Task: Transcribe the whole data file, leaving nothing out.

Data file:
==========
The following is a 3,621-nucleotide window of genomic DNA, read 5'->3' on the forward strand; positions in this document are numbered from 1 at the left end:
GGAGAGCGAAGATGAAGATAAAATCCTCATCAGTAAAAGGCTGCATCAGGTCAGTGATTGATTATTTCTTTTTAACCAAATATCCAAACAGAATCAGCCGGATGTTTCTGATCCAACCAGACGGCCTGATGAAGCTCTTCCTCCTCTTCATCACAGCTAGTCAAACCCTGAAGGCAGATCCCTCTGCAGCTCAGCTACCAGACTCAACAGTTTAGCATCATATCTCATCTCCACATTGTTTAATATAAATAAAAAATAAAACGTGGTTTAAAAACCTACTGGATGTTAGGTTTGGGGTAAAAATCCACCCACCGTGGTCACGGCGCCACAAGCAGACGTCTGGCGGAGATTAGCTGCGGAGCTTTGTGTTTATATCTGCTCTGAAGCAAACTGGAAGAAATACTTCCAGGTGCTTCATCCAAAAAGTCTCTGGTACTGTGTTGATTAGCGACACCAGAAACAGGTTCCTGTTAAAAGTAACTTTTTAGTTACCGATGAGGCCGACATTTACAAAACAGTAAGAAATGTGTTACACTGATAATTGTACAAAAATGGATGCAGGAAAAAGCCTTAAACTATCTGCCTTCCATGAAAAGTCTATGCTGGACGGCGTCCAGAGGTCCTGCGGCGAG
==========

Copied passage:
The following is a 3,621-nucleotide window of genomic DNA, read 5'->3' on the forward strand; positions in this document are numbered from 1 at the left end:
GGAGAGCGAAGATGAAGATAAAATCCTCATCAGTAAAAGGCTGCATCAGGTCAGTGATTGATTATTTCTTTTTAACCAAATATCCAAACAGAATCAGCCGGATGTTTCTGATCCAACCAGACGGCCTGATGAAGCTCTTCCTCCTCTTCATCACAGCTAGTCAAACCCTGAAGGCAGATCCCTCTGCAGCTCAGCTACCAGACTCAACAGTTTAGCATCATATCTCATCTCCACATTGTTTAATATAAATAAAAAATAAAACGTGGTTTAAAAACCTACTGGATGTTAGGTTTGGGGTAAAAATCCACCCACCGTGGTCACGGCGCCACAAGCAGACGTCTGGCGGAGATTAGCTGCGGAGCTTTGTGTTTATATCTGCTCTGAAGCAAACTGGAAGAAATACTTCCAGGTGCTTCATCCAAAAAGTCTCTGGTACTGTGTTGATTAGCGACACCAGAAACAGGTTCCTGTTAAAAGTAACTTTTTAGTTACCGATGAGGCCGACATTTACAAAACAGTAAGAAATGTGTTACACTGATAATTGTACAAAAATGGATGCAGGAAAAAGCCTTAAACTATCTGCCTTCCATGAAAAGTCTATGCTGGACGGCGTCCAGAGGTCCTGCGGCGAG